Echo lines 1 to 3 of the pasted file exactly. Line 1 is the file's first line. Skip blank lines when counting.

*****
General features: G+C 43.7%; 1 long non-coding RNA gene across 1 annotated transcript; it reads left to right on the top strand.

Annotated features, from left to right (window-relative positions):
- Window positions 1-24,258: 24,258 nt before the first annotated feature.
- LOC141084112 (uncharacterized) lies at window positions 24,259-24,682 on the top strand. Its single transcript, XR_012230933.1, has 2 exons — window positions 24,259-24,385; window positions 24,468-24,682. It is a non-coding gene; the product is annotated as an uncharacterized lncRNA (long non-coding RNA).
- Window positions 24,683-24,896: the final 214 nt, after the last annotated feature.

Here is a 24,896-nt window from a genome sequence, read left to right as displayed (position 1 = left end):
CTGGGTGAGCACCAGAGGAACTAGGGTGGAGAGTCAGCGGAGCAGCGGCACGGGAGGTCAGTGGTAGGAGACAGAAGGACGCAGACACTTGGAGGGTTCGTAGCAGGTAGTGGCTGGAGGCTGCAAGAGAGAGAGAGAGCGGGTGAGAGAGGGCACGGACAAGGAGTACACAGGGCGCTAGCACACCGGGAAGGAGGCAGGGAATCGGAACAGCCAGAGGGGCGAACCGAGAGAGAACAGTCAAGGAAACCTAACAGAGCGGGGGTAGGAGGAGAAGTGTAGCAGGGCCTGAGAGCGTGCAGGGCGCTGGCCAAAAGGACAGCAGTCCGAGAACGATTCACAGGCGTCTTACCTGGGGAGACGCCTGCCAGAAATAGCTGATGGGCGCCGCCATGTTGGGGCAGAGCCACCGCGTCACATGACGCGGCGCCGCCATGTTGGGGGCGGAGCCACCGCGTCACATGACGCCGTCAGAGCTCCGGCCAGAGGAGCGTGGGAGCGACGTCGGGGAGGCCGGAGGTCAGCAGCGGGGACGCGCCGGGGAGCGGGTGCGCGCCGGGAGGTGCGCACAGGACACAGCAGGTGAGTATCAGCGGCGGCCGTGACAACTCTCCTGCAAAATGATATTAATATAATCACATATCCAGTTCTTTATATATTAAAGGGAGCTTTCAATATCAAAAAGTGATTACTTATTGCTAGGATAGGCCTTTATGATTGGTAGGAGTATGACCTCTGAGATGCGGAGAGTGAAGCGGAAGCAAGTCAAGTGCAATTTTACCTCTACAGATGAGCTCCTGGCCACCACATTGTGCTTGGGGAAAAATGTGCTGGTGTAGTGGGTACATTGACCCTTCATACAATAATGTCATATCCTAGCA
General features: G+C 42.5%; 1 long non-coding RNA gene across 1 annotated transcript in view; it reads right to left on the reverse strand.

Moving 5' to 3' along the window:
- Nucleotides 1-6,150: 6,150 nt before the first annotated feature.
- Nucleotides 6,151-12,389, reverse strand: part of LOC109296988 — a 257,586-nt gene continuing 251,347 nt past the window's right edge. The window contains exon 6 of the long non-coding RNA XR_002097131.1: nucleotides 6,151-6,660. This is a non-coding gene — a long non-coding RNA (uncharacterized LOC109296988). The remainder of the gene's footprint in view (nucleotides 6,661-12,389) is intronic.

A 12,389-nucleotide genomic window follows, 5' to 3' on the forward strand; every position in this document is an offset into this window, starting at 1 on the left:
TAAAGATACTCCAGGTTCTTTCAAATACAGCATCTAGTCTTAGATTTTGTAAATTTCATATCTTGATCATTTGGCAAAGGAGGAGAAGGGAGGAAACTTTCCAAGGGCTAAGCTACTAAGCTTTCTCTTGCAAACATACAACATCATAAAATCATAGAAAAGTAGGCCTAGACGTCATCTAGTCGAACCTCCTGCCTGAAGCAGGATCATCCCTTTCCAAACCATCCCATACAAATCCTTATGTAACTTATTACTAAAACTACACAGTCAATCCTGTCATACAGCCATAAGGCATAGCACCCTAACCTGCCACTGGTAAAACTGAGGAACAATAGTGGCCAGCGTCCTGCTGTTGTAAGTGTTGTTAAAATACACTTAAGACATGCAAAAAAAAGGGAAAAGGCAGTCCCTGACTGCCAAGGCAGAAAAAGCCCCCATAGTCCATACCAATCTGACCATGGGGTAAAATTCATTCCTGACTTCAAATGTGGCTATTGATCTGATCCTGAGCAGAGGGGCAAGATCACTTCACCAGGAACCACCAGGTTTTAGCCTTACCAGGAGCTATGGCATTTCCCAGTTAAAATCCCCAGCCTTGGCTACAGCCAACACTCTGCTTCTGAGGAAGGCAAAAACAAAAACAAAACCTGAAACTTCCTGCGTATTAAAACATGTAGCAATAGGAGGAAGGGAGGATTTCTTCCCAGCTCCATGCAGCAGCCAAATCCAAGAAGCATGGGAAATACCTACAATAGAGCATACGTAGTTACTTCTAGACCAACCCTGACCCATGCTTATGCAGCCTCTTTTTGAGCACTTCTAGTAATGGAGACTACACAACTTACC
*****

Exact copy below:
General features: G+C 43.7%; 1 long non-coding RNA gene across 1 annotated transcript; it reads left to right on the top strand.

Annotated features, from left to right (window-relative positions):
- Window positions 1-24,258: 24,258 nt before the first annotated feature.